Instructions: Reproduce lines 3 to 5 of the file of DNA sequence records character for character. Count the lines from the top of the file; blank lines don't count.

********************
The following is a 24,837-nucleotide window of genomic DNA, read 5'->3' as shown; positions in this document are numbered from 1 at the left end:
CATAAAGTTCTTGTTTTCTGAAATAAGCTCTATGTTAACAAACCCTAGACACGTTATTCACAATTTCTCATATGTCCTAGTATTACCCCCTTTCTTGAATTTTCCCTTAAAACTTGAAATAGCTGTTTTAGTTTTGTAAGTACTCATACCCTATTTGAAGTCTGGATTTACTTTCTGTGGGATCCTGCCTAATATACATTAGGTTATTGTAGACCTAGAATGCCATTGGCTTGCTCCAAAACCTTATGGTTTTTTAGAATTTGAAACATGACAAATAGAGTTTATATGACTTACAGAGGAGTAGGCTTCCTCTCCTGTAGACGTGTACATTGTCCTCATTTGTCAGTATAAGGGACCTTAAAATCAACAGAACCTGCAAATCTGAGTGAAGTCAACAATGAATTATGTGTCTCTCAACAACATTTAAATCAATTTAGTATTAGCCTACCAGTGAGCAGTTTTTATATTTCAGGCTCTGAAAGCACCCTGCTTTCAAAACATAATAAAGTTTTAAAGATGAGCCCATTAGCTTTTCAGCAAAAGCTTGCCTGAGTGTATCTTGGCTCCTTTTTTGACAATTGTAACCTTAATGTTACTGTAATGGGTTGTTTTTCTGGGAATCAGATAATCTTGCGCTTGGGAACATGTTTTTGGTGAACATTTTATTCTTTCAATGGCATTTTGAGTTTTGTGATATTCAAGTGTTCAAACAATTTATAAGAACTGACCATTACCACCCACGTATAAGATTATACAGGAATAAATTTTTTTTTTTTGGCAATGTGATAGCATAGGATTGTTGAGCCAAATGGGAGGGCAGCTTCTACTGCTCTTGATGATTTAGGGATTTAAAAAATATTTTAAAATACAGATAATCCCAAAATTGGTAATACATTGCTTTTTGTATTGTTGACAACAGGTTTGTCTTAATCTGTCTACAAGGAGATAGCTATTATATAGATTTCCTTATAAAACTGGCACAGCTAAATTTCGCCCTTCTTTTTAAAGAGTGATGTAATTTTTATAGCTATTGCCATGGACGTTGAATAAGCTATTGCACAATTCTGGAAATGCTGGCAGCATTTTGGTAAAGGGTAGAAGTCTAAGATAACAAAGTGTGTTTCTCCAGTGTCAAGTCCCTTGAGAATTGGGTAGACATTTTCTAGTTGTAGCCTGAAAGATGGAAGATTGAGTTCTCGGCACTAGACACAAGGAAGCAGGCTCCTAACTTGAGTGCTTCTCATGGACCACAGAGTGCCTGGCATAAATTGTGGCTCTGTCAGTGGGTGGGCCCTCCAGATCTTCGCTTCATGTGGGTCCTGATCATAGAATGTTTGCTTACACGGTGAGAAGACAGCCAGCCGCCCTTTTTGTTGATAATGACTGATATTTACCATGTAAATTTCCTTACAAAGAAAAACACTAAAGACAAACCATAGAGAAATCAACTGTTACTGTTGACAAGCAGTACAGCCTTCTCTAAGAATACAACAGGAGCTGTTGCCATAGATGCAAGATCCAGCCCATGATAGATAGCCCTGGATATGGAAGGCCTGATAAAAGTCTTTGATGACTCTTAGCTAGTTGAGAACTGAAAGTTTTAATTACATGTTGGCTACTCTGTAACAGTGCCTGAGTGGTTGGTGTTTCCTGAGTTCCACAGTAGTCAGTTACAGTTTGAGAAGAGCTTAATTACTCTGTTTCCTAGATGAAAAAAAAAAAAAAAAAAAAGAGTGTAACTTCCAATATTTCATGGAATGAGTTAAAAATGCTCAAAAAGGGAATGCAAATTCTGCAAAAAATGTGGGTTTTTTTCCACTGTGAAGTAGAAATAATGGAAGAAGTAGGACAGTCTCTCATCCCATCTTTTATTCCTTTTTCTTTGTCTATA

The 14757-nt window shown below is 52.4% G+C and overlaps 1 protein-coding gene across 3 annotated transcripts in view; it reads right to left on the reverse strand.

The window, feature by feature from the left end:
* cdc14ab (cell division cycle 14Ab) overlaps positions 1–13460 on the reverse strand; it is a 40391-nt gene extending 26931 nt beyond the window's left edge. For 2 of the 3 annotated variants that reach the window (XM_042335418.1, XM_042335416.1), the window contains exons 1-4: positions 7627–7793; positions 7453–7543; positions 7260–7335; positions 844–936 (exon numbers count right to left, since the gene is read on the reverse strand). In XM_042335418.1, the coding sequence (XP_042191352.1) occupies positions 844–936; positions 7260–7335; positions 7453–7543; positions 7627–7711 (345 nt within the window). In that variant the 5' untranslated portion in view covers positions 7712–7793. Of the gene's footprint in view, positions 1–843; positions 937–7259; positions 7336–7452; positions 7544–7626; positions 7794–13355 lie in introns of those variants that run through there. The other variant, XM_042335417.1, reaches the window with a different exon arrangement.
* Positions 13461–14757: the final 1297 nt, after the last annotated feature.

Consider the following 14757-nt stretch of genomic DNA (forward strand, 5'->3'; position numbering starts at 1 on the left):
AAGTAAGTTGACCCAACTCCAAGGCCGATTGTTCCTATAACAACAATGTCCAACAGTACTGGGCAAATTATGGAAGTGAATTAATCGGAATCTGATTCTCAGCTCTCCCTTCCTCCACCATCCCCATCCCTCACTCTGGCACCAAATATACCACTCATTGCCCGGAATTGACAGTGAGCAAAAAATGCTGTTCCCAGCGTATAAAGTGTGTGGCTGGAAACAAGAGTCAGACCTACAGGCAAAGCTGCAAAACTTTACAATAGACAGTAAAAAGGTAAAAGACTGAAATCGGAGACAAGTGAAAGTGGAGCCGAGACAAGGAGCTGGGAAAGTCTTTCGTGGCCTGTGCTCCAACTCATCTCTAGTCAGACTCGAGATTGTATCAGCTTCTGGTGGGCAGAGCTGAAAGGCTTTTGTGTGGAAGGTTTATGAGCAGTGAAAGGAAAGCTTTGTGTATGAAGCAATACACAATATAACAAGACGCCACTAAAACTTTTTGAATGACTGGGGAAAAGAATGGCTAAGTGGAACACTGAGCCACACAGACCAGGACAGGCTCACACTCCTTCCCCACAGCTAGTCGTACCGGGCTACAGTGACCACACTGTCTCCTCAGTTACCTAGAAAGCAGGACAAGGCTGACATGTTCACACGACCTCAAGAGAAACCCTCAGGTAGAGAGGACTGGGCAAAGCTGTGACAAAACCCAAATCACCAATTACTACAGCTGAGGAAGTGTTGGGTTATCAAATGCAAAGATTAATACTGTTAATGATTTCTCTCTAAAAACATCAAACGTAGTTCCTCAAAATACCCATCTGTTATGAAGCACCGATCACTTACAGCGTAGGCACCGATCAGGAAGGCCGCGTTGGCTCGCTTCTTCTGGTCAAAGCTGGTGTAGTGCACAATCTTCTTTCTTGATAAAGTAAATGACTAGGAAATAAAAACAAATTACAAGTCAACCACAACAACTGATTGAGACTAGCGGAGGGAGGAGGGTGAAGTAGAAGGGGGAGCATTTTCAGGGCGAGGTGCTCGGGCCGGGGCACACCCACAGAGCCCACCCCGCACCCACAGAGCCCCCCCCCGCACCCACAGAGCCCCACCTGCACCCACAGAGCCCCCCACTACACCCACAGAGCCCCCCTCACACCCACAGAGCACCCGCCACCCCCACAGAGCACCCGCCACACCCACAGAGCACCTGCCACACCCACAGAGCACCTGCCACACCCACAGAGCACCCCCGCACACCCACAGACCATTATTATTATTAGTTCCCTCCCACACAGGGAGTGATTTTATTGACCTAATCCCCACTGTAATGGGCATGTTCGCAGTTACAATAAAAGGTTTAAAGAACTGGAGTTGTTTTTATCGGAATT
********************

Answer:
The 14757-nt window shown below is 52.4% G+C and overlaps 1 protein-coding gene across 3 annotated transcripts in view; it reads right to left on the reverse strand.

The window, feature by feature from the left end:
* cdc14ab (cell division cycle 14Ab) overlaps positions 1–13460 on the reverse strand; it is a 40391-nt gene extending 26931 nt beyond the window's left edge. For 2 of the 3 annotated variants that reach the window (XM_042335418.1, XM_042335416.1), the window contains exons 1-4: positions 7627–7793; positions 7453–7543; positions 7260–7335; positions 844–936 (exon numbers count right to left, since the gene is read on the reverse strand). In XM_042335418.1, the coding sequence (XP_042191352.1) occupies positions 844–936; positions 7260–7335; positions 7453–7543; positions 7627–7711 (345 nt within the window). In that variant the 5' untranslated portion in view covers positions 7712–7793. Of the gene's footprint in view, positions 1–843; positions 937–7259; positions 7336–7452; positions 7544–7626; positions 7794–13355 lie in introns of those variants that run through there. The other variant, XM_042335417.1, reaches the window with a different exon arrangement.